If you have a good track that could potentially be regularly purchased at $50 and you decided to sell it for $10 to try to succeed with quantity of sales, then you would have to sell 6x more to surpass that one $50 sale. It’s unlikely to happen on a consistent basis because there aren’t enough buyers out there to support that. You are more likely to sell roughly the same number of times, but for 1/5 the money – money which I don’t even consider to be worth the time of uploading/tagging. It’s easier just to dig around in the sofa cushions and the car seats for that.

        • Very good points; maybe I just hadn’t poked around enough lately to get a sense of what people were charging for strong work. Early on I seem to recall a lot of $10-$20; way too low.

          Time update my prices I guess!

          Anyone else have impressions of Crucial?

          • I tried some $5 pricing when I first started. Didn’t make a bit of difference from my $40 or $50 pricing.

          • Hi Emlyn, i do well on CrucialMusic. Only have a couple of tracks with them (4 songs only, one pending..) but they placed great for me. Big commercial for Jaguar in US and Canada and 2 tv series: Parenthood and just last week Kate&Ben for FOX.
            Moneywise all between 1000 and 6000 dollars.

            I sell most on Audiosparx. Every quarter between 7000 and 8000 dollars. My buyouts there are 1000 or 1500, never lower.

            I don’t do the cheap libraries and would never sell for these 5 dollar budget libraries.

            That said, Pump Audio sells alot for me but sometimes at ridicilous low prices and Audiosocket have this thing going on at Vimeo. I do sell there but prices are only 100 dollar per track.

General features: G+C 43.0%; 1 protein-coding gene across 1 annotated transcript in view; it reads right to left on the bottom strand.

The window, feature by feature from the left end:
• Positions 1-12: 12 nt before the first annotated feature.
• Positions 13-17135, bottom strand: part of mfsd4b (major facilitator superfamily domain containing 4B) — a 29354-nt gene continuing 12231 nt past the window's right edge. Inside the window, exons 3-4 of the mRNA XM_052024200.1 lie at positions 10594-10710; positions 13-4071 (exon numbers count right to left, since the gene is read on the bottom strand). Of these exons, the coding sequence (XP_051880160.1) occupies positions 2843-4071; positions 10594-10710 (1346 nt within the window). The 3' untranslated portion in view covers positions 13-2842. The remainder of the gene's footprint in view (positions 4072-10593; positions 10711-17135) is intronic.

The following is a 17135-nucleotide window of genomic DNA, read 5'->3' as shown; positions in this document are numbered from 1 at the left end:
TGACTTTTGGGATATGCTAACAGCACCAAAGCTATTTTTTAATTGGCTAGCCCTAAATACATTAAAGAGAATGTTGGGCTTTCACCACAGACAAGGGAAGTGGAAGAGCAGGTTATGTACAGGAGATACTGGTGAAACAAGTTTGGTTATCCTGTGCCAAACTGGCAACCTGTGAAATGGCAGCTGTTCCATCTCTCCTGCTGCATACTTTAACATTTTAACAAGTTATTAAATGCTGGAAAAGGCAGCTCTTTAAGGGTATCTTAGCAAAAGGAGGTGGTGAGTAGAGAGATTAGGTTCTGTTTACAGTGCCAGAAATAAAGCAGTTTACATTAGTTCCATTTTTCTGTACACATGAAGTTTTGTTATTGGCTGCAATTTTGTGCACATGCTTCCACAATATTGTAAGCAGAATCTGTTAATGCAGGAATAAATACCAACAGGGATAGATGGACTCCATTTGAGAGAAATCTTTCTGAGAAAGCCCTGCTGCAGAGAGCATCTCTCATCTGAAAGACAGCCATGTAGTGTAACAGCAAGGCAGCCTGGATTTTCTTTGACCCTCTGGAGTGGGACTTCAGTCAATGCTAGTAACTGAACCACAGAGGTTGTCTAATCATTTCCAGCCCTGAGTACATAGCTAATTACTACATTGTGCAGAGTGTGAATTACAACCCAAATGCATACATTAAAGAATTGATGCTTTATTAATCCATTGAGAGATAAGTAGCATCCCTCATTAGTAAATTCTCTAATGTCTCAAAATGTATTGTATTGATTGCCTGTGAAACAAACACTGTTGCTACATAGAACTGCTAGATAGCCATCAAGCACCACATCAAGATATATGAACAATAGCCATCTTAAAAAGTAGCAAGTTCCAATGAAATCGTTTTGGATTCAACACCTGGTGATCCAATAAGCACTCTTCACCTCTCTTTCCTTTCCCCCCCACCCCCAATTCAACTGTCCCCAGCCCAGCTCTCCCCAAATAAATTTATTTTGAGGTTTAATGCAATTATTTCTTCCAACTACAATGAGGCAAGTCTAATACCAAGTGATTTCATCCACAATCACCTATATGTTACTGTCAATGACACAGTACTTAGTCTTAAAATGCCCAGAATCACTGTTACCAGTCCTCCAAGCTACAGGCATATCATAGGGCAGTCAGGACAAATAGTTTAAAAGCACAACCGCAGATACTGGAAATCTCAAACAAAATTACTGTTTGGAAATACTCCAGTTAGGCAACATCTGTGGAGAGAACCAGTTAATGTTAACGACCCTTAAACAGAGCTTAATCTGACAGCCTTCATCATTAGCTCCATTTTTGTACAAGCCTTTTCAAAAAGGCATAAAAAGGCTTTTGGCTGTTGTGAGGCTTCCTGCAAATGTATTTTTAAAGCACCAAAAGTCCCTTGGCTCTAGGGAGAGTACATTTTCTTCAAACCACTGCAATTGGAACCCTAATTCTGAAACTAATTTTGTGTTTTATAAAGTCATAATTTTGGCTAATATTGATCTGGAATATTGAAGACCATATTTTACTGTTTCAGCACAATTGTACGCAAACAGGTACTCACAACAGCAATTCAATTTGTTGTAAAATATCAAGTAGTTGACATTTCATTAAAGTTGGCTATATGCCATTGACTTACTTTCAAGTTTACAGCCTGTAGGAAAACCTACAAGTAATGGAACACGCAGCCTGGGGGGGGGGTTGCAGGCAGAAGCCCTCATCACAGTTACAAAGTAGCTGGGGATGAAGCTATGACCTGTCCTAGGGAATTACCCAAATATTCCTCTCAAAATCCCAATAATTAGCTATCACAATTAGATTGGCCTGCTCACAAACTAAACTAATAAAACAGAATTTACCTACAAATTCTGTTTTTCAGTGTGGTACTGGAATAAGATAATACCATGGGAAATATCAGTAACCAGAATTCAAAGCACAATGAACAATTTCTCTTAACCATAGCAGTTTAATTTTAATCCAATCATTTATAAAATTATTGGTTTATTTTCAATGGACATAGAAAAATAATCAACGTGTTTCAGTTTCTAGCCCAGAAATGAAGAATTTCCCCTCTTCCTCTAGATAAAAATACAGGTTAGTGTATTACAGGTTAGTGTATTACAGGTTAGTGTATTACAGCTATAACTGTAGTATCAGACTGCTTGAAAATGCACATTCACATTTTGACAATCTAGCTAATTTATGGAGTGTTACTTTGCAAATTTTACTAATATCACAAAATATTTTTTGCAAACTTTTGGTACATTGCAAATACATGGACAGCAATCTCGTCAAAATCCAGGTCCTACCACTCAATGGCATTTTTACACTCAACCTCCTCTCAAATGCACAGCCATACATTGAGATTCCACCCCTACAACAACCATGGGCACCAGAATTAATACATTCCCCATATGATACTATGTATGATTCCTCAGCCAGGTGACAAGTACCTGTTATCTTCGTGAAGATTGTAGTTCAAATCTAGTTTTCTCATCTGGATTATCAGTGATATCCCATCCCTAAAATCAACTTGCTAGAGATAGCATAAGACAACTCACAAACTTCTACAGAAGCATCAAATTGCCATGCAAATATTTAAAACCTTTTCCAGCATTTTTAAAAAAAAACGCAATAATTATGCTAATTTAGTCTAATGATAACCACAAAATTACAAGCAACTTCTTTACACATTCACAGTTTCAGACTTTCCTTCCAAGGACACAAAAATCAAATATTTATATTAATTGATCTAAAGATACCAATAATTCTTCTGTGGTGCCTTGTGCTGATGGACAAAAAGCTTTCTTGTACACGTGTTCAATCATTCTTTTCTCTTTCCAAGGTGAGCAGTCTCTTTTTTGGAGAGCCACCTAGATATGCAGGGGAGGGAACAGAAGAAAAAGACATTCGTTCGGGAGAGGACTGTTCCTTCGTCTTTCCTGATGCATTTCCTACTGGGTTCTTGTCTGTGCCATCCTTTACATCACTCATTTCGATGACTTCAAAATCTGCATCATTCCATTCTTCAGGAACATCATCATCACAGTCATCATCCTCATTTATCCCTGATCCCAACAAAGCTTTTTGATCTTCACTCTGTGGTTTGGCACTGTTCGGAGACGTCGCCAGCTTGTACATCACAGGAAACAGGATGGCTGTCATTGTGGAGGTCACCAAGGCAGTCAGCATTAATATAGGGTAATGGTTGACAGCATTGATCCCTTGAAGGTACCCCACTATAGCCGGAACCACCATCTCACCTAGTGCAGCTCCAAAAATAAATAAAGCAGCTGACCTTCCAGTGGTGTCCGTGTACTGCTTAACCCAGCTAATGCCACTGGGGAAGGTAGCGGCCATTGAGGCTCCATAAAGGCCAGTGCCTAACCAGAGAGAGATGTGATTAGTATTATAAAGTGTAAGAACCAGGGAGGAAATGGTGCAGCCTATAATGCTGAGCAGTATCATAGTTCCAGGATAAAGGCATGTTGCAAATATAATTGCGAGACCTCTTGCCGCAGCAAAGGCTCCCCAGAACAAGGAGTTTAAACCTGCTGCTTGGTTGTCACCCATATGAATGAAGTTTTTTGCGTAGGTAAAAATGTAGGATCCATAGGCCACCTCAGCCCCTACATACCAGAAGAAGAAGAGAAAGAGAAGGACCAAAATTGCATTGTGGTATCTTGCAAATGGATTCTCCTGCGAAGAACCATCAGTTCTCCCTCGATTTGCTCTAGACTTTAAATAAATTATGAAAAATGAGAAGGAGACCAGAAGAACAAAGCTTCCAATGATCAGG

But the good thing is i get more and more customers contacting me directly form this Vimeo site and i sell for more that way.And also build a relationship with these new potential customers.

            • Hi 50Styles, Audiosparx works good for you?
              Im looking for good non exclusive libraries as Crucial that have just accepted one song…I have more than 120 pieces in diferents styles and want to find the best libraries for me…I hope you can give me feedback about others similars to Crucial. Thanks!

            • What type of music do you do?

      • DesireInspires says:

        People seel music for less than $5 for licensing? Ouch! Why bother? Prices like that usually make most people think that those songs are junk.

        • I agree with you in principle, but depending on what stage a person is at in their career, it can be helpful to build up a CV with many music credits, which can increase a musician’s ability to charge more, one day, ideally.

    • Emlyn… Scorekeepers is not in any way affiliated with MusicSupervisor. 😀

  9. Indie Tunes says:

    I’m a few years into the process too – doing mainly acoustic, rock and indie. Haven’t gone with any exclusives as reluctant to give up rights without any UPFRONT fee or a Reversion Clause.

    So far made most from MusicSupervisor (but nothing last two years), AudioSparx, JinglePunks & PumpAudio.